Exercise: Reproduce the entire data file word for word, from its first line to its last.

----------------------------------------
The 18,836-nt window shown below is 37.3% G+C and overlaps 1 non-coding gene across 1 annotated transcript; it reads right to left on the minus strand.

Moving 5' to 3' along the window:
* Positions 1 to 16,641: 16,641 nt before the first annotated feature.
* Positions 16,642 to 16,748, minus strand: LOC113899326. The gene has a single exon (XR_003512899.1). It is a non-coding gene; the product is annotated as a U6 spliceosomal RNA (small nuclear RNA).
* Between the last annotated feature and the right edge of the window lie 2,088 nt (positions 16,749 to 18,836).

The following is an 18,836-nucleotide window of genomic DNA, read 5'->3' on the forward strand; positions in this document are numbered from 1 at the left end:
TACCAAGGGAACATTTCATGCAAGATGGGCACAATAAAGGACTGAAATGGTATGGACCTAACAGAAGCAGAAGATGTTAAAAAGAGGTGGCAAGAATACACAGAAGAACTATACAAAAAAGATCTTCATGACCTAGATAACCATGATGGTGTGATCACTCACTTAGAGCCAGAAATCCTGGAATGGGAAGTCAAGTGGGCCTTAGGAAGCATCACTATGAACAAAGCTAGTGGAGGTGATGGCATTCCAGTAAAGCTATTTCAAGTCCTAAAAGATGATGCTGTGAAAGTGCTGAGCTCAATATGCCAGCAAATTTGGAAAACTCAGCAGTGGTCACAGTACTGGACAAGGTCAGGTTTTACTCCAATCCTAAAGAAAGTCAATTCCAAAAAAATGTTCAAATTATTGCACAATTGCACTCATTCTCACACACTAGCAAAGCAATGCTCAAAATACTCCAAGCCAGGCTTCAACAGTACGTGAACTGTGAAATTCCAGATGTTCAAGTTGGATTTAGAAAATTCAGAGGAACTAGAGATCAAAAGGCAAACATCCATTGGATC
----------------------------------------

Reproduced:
The 18,836-nt window shown below is 37.3% G+C and overlaps 1 non-coding gene across 1 annotated transcript; it reads right to left on the minus strand.

Moving 5' to 3' along the window:
* Positions 1 to 16,641: 16,641 nt before the first annotated feature.
* Positions 16,642 to 16,748, minus strand: LOC113899326. The gene has a single exon (XR_003512899.1). It is a non-coding gene; the product is annotated as a U6 spliceosomal RNA (small nuclear RNA).
* Between the last annotated feature and the right edge of the window lie 2,088 nt (positions 16,749 to 18,836).

The following is an 18,836-nucleotide window of genomic DNA, read 5'->3' on the forward strand; positions in this document are numbered from 1 at the left end:
TACCAAGGGAACATTTCATGCAAGATGGGCACAATAAAGGACTGAAATGGTATGGACCTAACAGAAGCAGAAGATGTTAAAAAGAGGTGGCAAGAATACACAGAAGAACTATACAAAAAAGATCTTCATGACCTAGATAACCATGATGGTGTGATCACTCACTTAGAGCCAGAAATCCTGGAATGGGAAGTCAAGTGGGCCTTAGGAAGCATCACTATGAACAAAGCTAGTGGAGGTGATGGCATTCCAGTAAAGCTATTTCAAGTCCTAAAAGATGATGCTGTGAAAGTGCTGAGCTCAATATGCCAGCAAATTTGGAAAACTCAGCAGTGGTCACAGTACTGGACAAGGTCAGGTTTTACTCCAATCCTAAAGAAAGTCAATTCCAAAAAAATGTTCAAATTATTGCACAATTGCACTCATTCTCACACACTAGCAAAGCAATGCTCAAAATACTCCAAGCCAGGCTTCAACAGTACGTGAACTGTGAAATTCCAGATGTTCAAGTTGGATTTAGAAAATTCAGAGGAACTAGAGATCAAAAGGCAAACATCCATTGGATC